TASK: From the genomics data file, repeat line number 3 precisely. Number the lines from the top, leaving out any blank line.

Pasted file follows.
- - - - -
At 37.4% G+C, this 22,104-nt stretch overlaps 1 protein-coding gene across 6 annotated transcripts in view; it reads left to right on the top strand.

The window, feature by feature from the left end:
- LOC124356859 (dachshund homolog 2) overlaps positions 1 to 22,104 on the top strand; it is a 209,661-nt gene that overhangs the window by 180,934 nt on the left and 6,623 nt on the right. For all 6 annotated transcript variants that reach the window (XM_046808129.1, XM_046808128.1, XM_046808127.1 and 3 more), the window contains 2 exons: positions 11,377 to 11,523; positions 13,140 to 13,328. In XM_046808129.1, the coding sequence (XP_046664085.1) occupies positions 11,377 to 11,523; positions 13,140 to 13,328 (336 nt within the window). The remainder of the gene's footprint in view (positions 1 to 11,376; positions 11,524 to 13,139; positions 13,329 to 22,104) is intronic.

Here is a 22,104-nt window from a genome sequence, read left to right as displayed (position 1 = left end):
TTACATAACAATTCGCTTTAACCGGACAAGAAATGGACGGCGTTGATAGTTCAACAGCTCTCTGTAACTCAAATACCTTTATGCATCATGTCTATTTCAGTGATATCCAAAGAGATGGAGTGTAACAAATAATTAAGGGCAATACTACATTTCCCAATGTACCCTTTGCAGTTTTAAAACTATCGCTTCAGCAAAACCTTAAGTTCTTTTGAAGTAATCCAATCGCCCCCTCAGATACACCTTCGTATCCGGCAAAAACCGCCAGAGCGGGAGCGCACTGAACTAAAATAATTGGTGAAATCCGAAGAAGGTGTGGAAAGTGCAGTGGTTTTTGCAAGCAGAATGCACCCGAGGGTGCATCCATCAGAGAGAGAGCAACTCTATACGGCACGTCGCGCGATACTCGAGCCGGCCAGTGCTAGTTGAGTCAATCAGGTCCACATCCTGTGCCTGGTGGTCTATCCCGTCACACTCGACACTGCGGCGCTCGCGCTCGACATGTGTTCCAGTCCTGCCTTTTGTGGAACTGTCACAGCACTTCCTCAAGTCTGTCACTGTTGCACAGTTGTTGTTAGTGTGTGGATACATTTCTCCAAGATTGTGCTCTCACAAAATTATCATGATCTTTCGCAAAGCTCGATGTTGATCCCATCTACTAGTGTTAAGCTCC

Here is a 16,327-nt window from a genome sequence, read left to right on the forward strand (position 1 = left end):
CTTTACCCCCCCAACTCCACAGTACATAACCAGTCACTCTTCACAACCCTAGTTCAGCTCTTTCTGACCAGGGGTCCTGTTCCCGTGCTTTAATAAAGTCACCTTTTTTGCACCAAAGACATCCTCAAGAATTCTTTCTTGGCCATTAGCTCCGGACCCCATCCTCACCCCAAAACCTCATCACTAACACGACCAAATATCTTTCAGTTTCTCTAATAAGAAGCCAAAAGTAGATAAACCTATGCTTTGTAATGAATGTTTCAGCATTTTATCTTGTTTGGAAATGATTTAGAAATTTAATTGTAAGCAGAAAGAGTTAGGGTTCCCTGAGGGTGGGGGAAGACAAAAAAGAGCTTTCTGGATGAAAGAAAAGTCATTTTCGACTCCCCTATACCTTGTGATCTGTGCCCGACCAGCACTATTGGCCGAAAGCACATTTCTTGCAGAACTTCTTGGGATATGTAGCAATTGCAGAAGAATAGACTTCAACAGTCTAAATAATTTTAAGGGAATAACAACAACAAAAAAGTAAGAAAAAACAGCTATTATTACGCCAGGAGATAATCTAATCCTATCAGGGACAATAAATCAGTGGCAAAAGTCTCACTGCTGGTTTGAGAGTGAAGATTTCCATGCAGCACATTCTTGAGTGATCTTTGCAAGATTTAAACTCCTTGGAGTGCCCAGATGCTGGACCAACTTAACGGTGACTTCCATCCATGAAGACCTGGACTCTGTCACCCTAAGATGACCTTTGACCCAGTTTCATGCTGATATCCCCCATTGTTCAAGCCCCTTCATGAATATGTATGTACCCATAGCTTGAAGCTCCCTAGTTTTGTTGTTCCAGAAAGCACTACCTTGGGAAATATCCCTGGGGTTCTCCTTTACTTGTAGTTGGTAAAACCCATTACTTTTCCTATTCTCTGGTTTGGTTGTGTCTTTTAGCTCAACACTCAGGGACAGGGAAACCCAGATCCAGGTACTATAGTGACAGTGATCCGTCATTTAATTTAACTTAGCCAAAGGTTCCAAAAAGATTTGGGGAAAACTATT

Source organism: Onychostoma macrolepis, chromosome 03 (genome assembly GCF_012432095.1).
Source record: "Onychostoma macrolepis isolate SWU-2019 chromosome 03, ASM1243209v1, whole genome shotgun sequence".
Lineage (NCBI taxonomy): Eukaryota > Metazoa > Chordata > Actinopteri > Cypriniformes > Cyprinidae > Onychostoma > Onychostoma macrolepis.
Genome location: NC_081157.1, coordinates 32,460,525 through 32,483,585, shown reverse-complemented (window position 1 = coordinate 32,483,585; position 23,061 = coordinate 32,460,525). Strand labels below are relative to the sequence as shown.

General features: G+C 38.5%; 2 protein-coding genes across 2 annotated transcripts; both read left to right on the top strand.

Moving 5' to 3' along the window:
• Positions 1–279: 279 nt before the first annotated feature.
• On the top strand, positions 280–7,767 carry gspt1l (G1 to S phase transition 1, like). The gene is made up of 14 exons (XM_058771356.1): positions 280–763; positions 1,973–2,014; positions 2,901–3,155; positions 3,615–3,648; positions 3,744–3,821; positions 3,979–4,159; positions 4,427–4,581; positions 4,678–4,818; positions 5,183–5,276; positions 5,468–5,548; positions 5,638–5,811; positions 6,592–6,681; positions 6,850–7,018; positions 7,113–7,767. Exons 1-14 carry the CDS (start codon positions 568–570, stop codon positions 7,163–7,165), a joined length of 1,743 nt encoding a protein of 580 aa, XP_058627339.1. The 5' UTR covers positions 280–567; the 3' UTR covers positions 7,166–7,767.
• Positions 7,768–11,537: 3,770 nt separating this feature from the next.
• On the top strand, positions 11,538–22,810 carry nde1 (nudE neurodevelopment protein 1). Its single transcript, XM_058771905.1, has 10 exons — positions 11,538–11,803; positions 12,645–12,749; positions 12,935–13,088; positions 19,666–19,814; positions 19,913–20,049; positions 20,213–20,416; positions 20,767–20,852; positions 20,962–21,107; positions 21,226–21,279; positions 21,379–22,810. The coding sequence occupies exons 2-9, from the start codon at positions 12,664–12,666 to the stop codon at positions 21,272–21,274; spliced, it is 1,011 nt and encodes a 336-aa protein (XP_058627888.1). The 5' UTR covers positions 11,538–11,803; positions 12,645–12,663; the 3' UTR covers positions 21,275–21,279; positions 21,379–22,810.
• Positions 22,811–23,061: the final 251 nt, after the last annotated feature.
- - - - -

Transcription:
- LOC124356859 (dachshund homolog 2) overlaps positions 1 to 22,104 on the top strand; it is a 209,661-nt gene that overhangs the window by 180,934 nt on the left and 6,623 nt on the right. For all 6 annotated transcript variants that reach the window (XM_046808129.1, XM_046808128.1, XM_046808127.1 and 3 more), the window contains 2 exons: positions 11,377 to 11,523; positions 13,140 to 13,328. In XM_046808129.1, the coding sequence (XP_046664085.1) occupies positions 11,377 to 11,523; positions 13,140 to 13,328 (336 nt within the window). The remainder of the gene's footprint in view (positions 1 to 11,376; positions 11,524 to 13,139; positions 13,329 to 22,104) is intronic.